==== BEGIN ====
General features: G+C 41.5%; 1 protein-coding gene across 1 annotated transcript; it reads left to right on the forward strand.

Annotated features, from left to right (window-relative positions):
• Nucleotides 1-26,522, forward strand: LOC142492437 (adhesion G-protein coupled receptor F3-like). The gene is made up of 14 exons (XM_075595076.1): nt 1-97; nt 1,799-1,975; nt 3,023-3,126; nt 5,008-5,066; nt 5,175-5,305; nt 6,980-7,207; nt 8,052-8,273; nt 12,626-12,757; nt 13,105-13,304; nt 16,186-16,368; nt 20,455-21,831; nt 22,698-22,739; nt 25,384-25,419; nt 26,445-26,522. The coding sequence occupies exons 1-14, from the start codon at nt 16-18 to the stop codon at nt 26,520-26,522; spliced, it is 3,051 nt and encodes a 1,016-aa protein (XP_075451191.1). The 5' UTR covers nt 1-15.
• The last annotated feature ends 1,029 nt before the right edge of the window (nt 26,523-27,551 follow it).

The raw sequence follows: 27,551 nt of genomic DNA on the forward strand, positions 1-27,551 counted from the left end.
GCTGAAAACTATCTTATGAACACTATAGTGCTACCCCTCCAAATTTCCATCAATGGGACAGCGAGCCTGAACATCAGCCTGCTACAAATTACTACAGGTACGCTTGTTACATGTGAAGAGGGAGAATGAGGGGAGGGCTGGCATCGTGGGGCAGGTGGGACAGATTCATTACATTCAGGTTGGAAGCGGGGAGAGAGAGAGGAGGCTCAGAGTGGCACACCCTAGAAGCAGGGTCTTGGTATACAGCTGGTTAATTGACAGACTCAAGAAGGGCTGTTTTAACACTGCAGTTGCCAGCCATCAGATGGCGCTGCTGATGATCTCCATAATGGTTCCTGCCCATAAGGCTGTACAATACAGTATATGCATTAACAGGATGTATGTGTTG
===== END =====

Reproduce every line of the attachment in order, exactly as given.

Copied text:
General features: G+C 41.5%; 1 protein-coding gene across 1 annotated transcript; it reads left to right on the forward strand.

Annotated features, from left to right (window-relative positions):
• Nucleotides 1-26,522, forward strand: LOC142492437 (adhesion G-protein coupled receptor F3-like). The gene is made up of 14 exons (XM_075595076.1): nt 1-97; nt 1,799-1,975; nt 3,023-3,126; nt 5,008-5,066; nt 5,175-5,305; nt 6,980-7,207; nt 8,052-8,273; nt 12,626-12,757; nt 13,105-13,304; nt 16,186-16,368; nt 20,455-21,831; nt 22,698-22,739; nt 25,384-25,419; nt 26,445-26,522. The coding sequence occupies exons 1-14, from the start codon at nt 16-18 to the stop codon at nt 26,520-26,522; spliced, it is 3,051 nt and encodes a 1,016-aa protein (XP_075451191.1). The 5' UTR covers nt 1-15.
• The last annotated feature ends 1,029 nt before the right edge of the window (nt 26,523-27,551 follow it).

The raw sequence follows: 27,551 nt of genomic DNA on the forward strand, positions 1-27,551 counted from the left end.
GCTGAAAACTATCTTATGAACACTATAGTGCTACCCCTCCAAATTTCCATCAATGGGACAGCGAGCCTGAACATCAGCCTGCTACAAATTACTACAGGTACGCTTGTTACATGTGAAGAGGGAGAATGAGGGGAGGGCTGGCATCGTGGGGCAGGTGGGACAGATTCATTACATTCAGGTTGGAAGCGGGGAGAGAGAGAGGAGGCTCAGAGTGGCACACCCTAGAAGCAGGGTCTTGGTATACAGCTGGTTAATTGACAGACTCAAGAAGGGCTGTTTTAACACTGCAGTTGCCAGCCATCAGATGGCGCTGCTGATGATCTCCATAATGGTTCCTGCCCATAAGGCTGTACAATACAGTATATGCATTAACAGGATGTATGTGTTG